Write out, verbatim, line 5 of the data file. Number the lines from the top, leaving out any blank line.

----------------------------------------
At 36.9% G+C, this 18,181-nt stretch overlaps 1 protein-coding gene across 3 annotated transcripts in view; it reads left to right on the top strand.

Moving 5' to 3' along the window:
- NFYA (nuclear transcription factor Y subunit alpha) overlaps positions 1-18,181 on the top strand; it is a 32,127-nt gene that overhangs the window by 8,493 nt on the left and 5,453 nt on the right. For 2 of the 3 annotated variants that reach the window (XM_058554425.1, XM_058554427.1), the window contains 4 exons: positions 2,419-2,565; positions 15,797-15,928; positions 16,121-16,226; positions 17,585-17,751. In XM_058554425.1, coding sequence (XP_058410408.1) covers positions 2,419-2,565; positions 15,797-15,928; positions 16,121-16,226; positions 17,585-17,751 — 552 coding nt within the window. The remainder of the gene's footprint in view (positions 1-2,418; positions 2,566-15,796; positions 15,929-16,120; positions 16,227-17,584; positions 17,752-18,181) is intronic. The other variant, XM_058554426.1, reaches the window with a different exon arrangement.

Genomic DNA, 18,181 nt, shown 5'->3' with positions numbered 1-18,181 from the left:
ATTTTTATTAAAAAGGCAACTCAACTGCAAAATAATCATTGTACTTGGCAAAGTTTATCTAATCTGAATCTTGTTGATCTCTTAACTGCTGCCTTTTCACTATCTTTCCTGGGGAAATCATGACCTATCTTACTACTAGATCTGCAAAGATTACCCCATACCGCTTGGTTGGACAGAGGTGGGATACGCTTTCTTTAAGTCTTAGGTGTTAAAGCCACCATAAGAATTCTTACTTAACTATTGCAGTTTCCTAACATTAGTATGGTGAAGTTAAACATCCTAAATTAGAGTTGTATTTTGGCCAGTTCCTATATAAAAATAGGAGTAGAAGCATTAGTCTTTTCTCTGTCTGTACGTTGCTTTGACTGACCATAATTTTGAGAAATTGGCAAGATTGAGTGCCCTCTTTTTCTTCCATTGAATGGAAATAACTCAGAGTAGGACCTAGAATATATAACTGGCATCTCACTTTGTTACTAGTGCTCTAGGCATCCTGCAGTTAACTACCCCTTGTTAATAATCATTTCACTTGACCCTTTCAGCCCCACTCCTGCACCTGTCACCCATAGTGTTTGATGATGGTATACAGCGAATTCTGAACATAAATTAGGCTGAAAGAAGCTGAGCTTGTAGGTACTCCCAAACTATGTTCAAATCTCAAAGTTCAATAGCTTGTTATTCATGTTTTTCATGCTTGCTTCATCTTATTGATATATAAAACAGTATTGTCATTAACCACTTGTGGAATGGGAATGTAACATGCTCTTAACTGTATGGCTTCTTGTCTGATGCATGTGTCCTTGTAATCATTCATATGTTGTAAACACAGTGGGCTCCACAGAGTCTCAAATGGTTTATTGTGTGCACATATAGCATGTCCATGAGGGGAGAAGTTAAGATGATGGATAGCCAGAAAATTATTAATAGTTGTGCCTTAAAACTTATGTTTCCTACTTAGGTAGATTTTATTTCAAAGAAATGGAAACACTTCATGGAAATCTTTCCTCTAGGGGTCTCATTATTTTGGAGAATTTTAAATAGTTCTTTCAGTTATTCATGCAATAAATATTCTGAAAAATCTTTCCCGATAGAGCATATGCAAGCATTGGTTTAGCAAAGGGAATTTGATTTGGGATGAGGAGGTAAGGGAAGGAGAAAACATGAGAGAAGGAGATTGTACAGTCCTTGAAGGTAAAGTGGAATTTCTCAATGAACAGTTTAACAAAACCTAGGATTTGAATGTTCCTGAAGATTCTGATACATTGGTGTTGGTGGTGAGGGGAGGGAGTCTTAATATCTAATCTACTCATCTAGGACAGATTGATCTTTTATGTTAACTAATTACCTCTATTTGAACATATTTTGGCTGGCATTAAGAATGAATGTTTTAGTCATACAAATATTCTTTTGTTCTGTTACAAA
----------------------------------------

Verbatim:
ATTTTTATTAAAAAGGCAACTCAACTGCAAAATAATCATTGTACTTGGCAAAGTTTATCTAATCTGAATCTTGTTGATCTCTTAACTGCTGCCTTTTCACTATCTTTCCTGGGGAAATCATGACCTATCTTACTACTAGATCTGCAAAGATTACCCCATACCGCTTGGTTGGACAGAGGTGGGATACGCTTTCTTTAAGTCTTAGGTGTTAAAGCCACCATAAGAATTCTTACTTAACTATTGCAGTTTCCTAACATTAGTATGGTGAAGTTAAACATCCTAAATTAGAGTTGTATTTTGGCCAGTTCCTATATAAAAATAGGAGTAGAAGCATTAGTCTTTTCTCTGTCTGTACGTTGCTTTGACTGACCATAATTTTGAGAAATTGGCAAGATTGAGTGCCCTCTTTTTCTTCCATTGAATGGAAATAACTCAGAGTAGGACCTAGAATATATAACTGGCATCTCACTTTGTTACTAGTGCTCTAGGCATCCTGCAGTTAACTACCCCTTGTTAATAATCATTTCACTTGACCCTTTCAGCCCCACTCCTGCACCTGTCACCCATAGTGTTTGATGATGGTATACAGCGAATTCTGAACATAAATTAGGCTGAAAGAAGCTGAGCTTGTAGGTACTCCCAAACTATGTTCAAATCTCAAAGTTCAATAGCTTGTTATTCATGTTTTTCATGCTTGCTTCATCTTATTGATATATAAAACAGTATTGTCATTAACCACTTGTGGAATGGGAATGTAACATGCTCTTAACTGTATGGCTTCTTGTCTGATGCATGTGTCCTTGTAATCATTCATATGTTGTAAACACAGTGGGCTCCACAGAGTCTCAAATGGTTTATTGTGTGCACATATAGCATGTCCATGAGGGGAGAAGTTAAGATGATGGATAGCCAGAAAATTATTAATAGTTGTGCCTTAAAACTTATGTTTCCTACTTAGGTAGATTTTATTTCAAAGAAATGGAAACACTTCATGGAAATCTTTCCTCTAGGGGTCTCATTATTTTGGAGAATTTTAAATAGTTCTTTCAGTTATTCATGCAATAAATATTCTGAAAAATCTTTCCCGATAGAGCATATGCAAGCATTGGTTTAGCAAAGGGAATTTGATTTGGGATGAGGAGGTAAGGGAAGGAGAAAACATGAGAGAAGGAGATTGTACAGTCCTTGAAGGTAAAGTGGAATTTCTCAATGAACAGTTTAACAAAACCTAGGATTTGAATGTTCCTGAAGATTCTGATACATTGGTGTTGGTGGTGAGGGGAGGGAGTCTTAATATCTAATCTACTCATCTAGGACAGATTGATCTTTTATGTTAACTAATTACCTCTATTTGAACATATTTTGGCTGGCATTAAGAATGAATGTTTTAGTCATACAAATATTCTTTTGTTCTGTTACAAA